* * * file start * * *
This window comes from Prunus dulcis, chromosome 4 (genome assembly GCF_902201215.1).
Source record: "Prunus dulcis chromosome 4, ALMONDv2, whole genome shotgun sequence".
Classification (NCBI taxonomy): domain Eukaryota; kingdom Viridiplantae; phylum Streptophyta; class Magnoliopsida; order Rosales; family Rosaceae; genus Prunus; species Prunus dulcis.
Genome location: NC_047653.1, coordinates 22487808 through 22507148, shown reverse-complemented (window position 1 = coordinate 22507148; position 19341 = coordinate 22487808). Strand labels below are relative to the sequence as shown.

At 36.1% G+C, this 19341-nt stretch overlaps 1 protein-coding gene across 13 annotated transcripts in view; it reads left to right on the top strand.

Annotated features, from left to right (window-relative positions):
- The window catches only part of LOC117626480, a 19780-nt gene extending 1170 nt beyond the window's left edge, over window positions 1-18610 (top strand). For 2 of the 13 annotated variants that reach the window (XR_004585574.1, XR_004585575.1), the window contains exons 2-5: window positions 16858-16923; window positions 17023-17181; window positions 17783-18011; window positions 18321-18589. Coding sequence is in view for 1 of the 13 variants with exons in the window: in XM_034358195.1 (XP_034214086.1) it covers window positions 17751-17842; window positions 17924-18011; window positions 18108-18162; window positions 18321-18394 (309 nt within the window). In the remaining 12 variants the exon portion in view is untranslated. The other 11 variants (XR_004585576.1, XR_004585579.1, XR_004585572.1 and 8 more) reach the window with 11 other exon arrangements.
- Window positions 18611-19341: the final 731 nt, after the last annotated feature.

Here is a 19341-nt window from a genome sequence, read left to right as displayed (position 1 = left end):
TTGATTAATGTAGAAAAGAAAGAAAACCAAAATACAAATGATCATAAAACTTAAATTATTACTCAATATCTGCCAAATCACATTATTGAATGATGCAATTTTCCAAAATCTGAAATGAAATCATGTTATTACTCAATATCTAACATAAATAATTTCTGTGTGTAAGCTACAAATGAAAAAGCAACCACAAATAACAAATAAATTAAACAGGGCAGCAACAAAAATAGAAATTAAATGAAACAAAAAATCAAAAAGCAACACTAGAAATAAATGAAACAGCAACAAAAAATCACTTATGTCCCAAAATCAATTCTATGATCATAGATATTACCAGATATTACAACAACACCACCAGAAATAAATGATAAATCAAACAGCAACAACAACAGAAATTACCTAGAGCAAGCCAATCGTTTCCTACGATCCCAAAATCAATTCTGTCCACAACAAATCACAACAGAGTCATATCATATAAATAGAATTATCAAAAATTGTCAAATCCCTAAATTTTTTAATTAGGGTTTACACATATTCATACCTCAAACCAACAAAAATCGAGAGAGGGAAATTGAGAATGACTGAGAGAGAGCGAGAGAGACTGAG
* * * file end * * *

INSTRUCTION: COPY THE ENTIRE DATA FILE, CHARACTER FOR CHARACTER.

This window comes from Prunus dulcis, chromosome 4 (genome assembly GCF_902201215.1).
Source record: "Prunus dulcis chromosome 4, ALMONDv2, whole genome shotgun sequence".
Classification (NCBI taxonomy): domain Eukaryota; kingdom Viridiplantae; phylum Streptophyta; class Magnoliopsida; order Rosales; family Rosaceae; genus Prunus; species Prunus dulcis.
Genome location: NC_047653.1, coordinates 22487808 through 22507148, shown reverse-complemented (window position 1 = coordinate 22507148; position 19341 = coordinate 22487808). Strand labels below are relative to the sequence as shown.

At 36.1% G+C, this 19341-nt stretch overlaps 1 protein-coding gene across 13 annotated transcripts in view; it reads left to right on the top strand.

Annotated features, from left to right (window-relative positions):
- The window catches only part of LOC117626480, a 19780-nt gene extending 1170 nt beyond the window's left edge, over window positions 1-18610 (top strand). For 2 of the 13 annotated variants that reach the window (XR_004585574.1, XR_004585575.1), the window contains exons 2-5: window positions 16858-16923; window positions 17023-17181; window positions 17783-18011; window positions 18321-18589. Coding sequence is in view for 1 of the 13 variants with exons in the window: in XM_034358195.1 (XP_034214086.1) it covers window positions 17751-17842; window positions 17924-18011; window positions 18108-18162; window positions 18321-18394 (309 nt within the window). In the remaining 12 variants the exon portion in view is untranslated. The other 11 variants (XR_004585576.1, XR_004585579.1, XR_004585572.1 and 8 more) reach the window with 11 other exon arrangements.
- Window positions 18611-19341: the final 731 nt, after the last annotated feature.

Here is a 19341-nt window from a genome sequence, read left to right as displayed (position 1 = left end):
TTGATTAATGTAGAAAAGAAAGAAAACCAAAATACAAATGATCATAAAACTTAAATTATTACTCAATATCTGCCAAATCACATTATTGAATGATGCAATTTTCCAAAATCTGAAATGAAATCATGTTATTACTCAATATCTAACATAAATAATTTCTGTGTGTAAGCTACAAATGAAAAAGCAACCACAAATAACAAATAAATTAAACAGGGCAGCAACAAAAATAGAAATTAAATGAAACAAAAAATCAAAAAGCAACACTAGAAATAAATGAAACAGCAACAAAAAATCACTTATGTCCCAAAATCAATTCTATGATCATAGATATTACCAGATATTACAACAACACCACCAGAAATAAATGATAAATCAAACAGCAACAACAACAGAAATTACCTAGAGCAAGCCAATCGTTTCCTACGATCCCAAAATCAATTCTGTCCACAACAAATCACAACAGAGTCATATCATATAAATAGAATTATCAAAAATTGTCAAATCCCTAAATTTTTTAATTAGGGTTTACACATATTCATACCTCAAACCAACAAAAATCGAGAGAGGGAAATTGAGAATGACTGAGAGAGAGCGAGAGAGACTGAG